My situation got worst because my airconditioning unit has to be pulled-out by the technician to be repaired. And i need to wait for maybe one week to have my room temperature be colder again. Oh life, how sad! But i will post my photos taken the other week when i was at home in the province.

I always leave house in the province at 6:30 in the morning to search for butterflies. I already have one area under some tall trees that i consider to be a "butterfly sanctuary", as there are always a few butterflies there, plus some bigger moths. Sometimes i go there after going to some areas, but this time i went there first.

Leptotes plinius leopardus Schultze 1910 
Lycaenidae; Lycaeninae; Polyommatini

I have spotted this butterfly only a few months ago in another site, this time it was in the "sanctuary". I enclosed it in quotation marks because i just coined that word for this place. There were a few of them there, transferring from this broad-leaf weed to another clump of a white flowered weed. I never knew then what the weed's ID is. 

upper side of the female

female and male courting

Seeing a few of them there early in the morning gave me an idea that a host plant maybe nearby. They did not fly far from the area, only going back and forth to two group of plants. I suspected that they are the host plants, until i see one in action. One below is actually ovipositing on the cluster of flower buds.

caught in action, ovipositing on Plumbago zeylanica

can you see 2 spherical eggs, one on top more mature

I searched among the buds, in between them and in everything there. I was not able to see any larvae but a few tiny eggs, which my lens cannot capture well. Those protrusions on the buds are sticky and maybe they camouflage there perfectly, as the protrusions look like small eggs.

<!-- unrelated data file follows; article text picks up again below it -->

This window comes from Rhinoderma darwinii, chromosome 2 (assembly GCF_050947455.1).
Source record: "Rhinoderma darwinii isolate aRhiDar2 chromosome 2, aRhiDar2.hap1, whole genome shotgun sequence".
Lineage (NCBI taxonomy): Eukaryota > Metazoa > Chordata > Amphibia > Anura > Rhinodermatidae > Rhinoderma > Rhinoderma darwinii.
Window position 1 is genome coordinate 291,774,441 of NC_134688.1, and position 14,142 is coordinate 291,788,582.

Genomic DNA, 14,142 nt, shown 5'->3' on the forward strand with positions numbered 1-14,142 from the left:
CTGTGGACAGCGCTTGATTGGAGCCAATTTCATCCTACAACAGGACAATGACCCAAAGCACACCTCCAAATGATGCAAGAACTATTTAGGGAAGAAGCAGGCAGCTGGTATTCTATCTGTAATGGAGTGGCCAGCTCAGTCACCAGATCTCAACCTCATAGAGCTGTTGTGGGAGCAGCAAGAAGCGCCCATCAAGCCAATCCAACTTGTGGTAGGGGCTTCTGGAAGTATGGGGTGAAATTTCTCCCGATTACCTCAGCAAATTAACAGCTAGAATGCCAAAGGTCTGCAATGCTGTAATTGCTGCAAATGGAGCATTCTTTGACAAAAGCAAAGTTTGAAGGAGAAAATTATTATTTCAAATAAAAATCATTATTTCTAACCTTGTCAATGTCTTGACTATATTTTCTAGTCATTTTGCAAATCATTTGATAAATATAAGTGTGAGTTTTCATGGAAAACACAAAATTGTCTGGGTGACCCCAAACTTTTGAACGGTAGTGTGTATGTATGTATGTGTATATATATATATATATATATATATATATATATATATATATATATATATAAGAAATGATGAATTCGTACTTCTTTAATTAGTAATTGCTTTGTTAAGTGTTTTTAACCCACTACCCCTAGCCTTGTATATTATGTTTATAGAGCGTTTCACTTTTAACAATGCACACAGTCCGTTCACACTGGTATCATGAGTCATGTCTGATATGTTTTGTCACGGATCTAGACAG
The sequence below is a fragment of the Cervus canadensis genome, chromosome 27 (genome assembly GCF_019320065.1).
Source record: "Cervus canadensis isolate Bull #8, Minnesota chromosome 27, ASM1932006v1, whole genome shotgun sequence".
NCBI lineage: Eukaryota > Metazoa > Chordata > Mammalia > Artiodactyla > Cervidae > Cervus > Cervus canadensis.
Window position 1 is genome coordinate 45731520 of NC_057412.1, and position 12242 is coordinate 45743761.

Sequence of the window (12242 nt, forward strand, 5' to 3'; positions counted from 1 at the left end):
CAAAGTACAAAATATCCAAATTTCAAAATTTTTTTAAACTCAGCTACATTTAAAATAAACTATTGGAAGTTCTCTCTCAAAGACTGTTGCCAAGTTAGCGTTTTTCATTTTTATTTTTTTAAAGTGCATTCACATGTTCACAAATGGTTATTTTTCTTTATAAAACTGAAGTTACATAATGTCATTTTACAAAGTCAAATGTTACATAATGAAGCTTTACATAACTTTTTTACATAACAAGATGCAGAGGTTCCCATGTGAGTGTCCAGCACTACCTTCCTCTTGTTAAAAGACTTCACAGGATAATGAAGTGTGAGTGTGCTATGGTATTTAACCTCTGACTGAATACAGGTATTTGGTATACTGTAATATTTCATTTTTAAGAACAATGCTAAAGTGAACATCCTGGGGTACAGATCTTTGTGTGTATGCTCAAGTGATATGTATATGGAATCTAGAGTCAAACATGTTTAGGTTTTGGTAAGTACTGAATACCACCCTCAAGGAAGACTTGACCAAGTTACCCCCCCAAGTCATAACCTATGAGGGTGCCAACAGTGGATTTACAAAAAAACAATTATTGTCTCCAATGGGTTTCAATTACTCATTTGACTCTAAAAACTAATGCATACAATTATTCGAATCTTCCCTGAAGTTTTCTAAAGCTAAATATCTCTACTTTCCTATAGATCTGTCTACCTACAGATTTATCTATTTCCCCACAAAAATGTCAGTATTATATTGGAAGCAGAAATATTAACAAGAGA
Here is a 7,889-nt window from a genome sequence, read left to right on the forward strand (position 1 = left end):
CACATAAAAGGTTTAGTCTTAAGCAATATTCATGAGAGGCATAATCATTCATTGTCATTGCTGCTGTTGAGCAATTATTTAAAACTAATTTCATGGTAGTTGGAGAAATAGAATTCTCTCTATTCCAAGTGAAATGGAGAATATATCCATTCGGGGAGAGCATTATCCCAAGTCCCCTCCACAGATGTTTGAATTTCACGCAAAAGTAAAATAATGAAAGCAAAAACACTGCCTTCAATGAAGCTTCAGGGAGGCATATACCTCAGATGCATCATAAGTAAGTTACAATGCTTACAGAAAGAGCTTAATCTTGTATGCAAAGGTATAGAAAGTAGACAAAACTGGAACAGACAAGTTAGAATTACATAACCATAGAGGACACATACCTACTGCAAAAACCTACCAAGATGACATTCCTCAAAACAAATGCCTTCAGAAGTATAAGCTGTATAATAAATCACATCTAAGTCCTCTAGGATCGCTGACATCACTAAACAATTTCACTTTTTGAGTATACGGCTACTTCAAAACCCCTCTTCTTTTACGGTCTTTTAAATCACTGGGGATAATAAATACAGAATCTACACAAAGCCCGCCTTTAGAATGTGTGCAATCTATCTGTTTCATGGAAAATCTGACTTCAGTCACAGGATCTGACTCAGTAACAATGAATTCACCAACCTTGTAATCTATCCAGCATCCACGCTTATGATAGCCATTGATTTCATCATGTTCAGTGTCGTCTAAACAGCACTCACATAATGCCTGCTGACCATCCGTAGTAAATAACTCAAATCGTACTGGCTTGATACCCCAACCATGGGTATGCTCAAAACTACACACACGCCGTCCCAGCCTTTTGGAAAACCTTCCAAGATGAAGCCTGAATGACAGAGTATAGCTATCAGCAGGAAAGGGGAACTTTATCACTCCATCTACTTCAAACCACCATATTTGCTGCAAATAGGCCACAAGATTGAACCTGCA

more scrutinizing gave me a pupa, side view, it looks like one of the protruding fruit of the plant

clearer view of the pupa side view, showing design of the wing, it hangs downwards

top view of the pupa, tail on top

a better view of the pupa

the blooming inflorescence of Plumbago zeylanica

It is difficult to see any pupa there without really looking intently. Maybe a magnifying glass will help, but i do not have it yet. I actually look at the picture in my camera to see whether i already got it right, then take lots of photos to choose better angles. My naked eyes, not so 20:20 vision, is not good anymore for their size.

Above is the thicket of the Plumbago zeylanica. Actually, i only realized the connection after identifying the plant, which came in a few days after. How clever, the butterfly is named Plumbago Blue. It is one of the blues and hosted by Plumbago zeylanica

Lastly, i took the pupa home to be sure if it is really a Plumbago Blue. Unfortunately, i forgot to take it with me when i left for the city where i work. Ialways texted my sister at home for the progress of the pupa. She just observed it got darker in color. Lo and behold, after a week of observation it eclosed, but when she was about to photograph it, it just duddenly flew away! She was disappointed too, but confirmed that what she observed is the same as my photos.